[Editor's note: Join us for a weekly ETF.com Live Chat! with Managing Director Dave Nadig.]
Tactical Allocator: Any thoughts on two new allocation ETFs, LGH & QQH, that Heather Bell reported on today? How hard is it for a new ETF issuer that is tactical and expensive to gain traction with investors?
Dave Nadig: So, these are two new funds from Howard that I classify as "flippers" in that they use signals to get in or out of the market.
While I'm always rooting for new players, I have to say, this strikes me as a set of pretty tough launches.
They charge 1.36%. There's no way to look at that and not pause a bit.
That's an extraordinarily high expense ratio for an ETF. And a very high hurdle for their strategy to beat. I suspect (and for their sake, hope) that they believe they already have distribution lined up.
Most funds coming to market like this (relatively unknown, relatively expensive) have been able to gain some traction by leaning on existing relationships. Perhaps there are institutional clients or advisors who are already in a similar strategy through SMAs or mutual funds that will migrate.
So, while I respect anyone's ability to charge what they think their intellectual property is worth, I have to say, this seems like a BIG hurdle to overcome.
ETF Bro: Not sure if you've read through the ETF Rule yet, but was wondering if there were any less obvious effects on industry/issuers, etc.
Dave Nadig: Great question. I have indeed read through it several times, and perhaps the biggest news here is that there really weren't any big surprises. I see the biggest impacts (for investors) coming from a few angles.
- Custom baskets. This is just leveling the playing field, letting new entrants do what the older firms have always done: use the creation/redemption process to maximize tax efficiency and minimize tracking error. It's an unfettered good.
- It's now marginally cheaper for a newcomer to come to market. Whether this is good or bad depends on if you think there are already too many ETFs.
- Some additional disclosure around trading costs. This is good, and will help standardize things.
That's really pretty much it for investors. For issuers, it's mostly cleanup.
But it gets a lot of the legal "cruft" out of the way, and that's just generally positive.
Bill Donahue: I hope things are well, Dave. There have been a number of papers written lately related to mutual funds converting to ETFs. The SEC has not approved any such conversions to date. What are your thoughts on the potential opportunity of mutual funds converting to ETFs?
Dave Nadig: Hi Bill! I think the BIGGEST opportunity here would be around semi/nontransparent active funds (with the ActiveShares model from Precidian being currently the only approved structure).
Obviously there are some small operational hurdles (how you deal with fractional shares, or with fund holders who have a direct relationship with the fund company). But none of those seems insurmountable.
I wouldn't be surprised at all to see a few conversions in 2020 using the Precidian model. It would provide immediate scale (and potentially liquidity) for a firm coming in with a traditional active equity approach. Frankly, I really hope we see it.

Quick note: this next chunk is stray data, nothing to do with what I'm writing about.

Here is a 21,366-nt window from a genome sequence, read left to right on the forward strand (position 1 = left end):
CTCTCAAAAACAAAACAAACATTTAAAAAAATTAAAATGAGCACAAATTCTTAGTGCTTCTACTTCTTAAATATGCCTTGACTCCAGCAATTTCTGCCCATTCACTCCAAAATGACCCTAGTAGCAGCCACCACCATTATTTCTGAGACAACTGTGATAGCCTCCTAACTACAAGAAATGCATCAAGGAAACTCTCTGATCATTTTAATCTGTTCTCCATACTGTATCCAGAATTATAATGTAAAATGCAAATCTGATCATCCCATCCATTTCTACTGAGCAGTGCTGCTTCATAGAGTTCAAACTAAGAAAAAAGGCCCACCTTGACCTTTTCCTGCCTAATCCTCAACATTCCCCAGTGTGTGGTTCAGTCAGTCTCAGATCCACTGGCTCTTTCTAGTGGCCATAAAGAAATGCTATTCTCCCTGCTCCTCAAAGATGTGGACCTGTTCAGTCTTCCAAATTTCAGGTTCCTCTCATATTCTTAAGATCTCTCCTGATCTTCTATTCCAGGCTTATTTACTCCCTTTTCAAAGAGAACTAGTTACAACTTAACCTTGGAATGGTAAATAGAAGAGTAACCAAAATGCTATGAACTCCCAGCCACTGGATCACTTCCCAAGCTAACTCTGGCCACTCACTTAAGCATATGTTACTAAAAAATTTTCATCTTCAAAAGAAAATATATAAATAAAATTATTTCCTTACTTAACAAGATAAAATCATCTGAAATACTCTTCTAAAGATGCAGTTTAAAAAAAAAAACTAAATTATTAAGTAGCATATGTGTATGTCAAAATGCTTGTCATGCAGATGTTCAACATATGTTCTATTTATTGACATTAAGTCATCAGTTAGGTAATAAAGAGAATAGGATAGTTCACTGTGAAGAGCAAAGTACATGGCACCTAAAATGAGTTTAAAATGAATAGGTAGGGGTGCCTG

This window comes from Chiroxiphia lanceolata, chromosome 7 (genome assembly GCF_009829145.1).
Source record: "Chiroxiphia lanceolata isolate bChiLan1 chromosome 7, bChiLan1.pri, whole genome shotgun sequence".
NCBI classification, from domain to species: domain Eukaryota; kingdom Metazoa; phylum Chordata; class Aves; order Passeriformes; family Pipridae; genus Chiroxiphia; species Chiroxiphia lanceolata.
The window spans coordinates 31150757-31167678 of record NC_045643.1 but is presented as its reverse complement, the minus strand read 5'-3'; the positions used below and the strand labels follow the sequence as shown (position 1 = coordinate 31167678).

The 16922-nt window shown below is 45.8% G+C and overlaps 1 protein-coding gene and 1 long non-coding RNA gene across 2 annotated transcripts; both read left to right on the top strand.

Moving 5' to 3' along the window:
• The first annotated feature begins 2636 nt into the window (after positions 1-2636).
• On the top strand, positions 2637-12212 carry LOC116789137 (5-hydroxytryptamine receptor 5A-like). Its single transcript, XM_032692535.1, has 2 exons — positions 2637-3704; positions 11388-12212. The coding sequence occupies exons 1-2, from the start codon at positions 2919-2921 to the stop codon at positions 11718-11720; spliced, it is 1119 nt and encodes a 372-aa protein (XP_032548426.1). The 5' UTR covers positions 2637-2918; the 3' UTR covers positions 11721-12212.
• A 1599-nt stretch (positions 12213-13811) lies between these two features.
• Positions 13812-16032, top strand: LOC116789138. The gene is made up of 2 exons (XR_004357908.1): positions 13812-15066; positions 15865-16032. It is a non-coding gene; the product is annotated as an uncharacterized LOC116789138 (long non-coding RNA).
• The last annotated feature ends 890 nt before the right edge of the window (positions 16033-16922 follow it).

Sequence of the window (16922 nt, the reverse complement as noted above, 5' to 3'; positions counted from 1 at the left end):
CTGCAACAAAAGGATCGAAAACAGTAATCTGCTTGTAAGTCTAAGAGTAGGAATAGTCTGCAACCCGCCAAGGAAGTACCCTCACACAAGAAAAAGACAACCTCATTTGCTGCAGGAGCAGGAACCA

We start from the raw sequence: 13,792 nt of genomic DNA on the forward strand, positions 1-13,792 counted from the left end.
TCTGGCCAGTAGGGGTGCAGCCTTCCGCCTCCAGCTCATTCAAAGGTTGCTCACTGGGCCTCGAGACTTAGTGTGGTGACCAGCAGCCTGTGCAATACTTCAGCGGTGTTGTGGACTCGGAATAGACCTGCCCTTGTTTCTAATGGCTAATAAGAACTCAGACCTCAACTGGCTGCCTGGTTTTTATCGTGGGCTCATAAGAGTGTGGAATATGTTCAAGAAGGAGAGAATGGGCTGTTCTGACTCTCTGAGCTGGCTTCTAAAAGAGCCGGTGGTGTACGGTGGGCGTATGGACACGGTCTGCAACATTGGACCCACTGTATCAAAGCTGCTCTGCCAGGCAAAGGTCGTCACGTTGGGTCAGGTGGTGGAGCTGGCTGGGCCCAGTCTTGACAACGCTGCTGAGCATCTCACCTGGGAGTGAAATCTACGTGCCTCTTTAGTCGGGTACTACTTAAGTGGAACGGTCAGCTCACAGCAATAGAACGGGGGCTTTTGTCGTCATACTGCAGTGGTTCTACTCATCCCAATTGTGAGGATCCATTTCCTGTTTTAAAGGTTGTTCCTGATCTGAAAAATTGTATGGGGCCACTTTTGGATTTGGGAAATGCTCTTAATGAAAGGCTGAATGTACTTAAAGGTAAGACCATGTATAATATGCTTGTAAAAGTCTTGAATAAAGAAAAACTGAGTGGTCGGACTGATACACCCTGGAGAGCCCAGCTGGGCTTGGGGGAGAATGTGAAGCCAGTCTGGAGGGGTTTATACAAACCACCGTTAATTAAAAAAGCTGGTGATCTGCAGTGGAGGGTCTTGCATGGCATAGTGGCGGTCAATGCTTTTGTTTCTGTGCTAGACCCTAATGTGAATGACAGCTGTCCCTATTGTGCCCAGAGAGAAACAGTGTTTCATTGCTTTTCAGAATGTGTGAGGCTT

A few questions on bitcoin here:
Cardiff: What do you think it’s going to take for an exchange to make the SEC comfortable that it can prevent market manipulation or illicit activities so that a bitcoin ETF will finally be approved?
Aisla: Hi Dave, Just like the world once scoffed at digital currency firmly taking hold, is it also just an inevitability that the SEC will eventually approve a bitcoin ETF?
Todd Rosenbluth - CFRA Research: With the latest rejection of a bitcoin ETF, do you think this increases the likelihood of Matt Hougan returning to his ETF analytical/commentary roots? Or will he remain a part time player like Deion Sanders did in baseball>
Dave Nadig: (OK, the last one made me laugh.)
So, in case you missed it, the SEC rejected Bitwise's proposed ETF last night on the grounds that it was uncomfortable with the underlying.
That's an important nuance, as I read it. I don't think they were objecting to the idea of a crypto ETF; they were simply saying, "We're worried the underlying cryptomarkets are too susceptible to manipulation."
So that puts the ball back in the crypto court.
To your question, Todd: I think Matt (and the other good folks at the several firms pursuing this) takes this as a challenge, and an interesting intellectual one at that. How do you prove that your market isn't manipulatable?
So I suspect we see a lot of interesting underlying research on the plumbing side of things, including transaction and event analysis, that's going to be a blast to read.
I suspect this maybe pushes things out six months to a year, but not indefinitely. Perhaps past the election, but not a lot further out than that.
Phoebe W.: Do ESG funds cost more than traditional ETFs?
Dave Nadig: In general, yes. I think you can think of ETF fees as being on a spectrum, where broadly speaking, the more "boring" the exposure, the cheaper you should expect.
"Boring" ETFs are generally under 10 bps by and large.
I'd put straightforward ESG exposure in the "slightly more interesting camp," and thus you see most of them pricing around 25-50 bps. That seems completely fair to me. Your dollars are going to license a lot more than just a list of stocks by cap weight. There's real work and expense under the hood.
At the higher end, you get more "smart beta" like ESG approaches, and they tend to be closer to 75 bps. And again, they're more expensive because they're doing more work. Whether that's valuable to you at that price, you'll need to decide.
But it's reasonable to expect to pay more for, say, SUSA, than SPY.
ETF Guy: Does the SEC rule have any impact on the typical 75-day window from filing date to launch date for an ETF?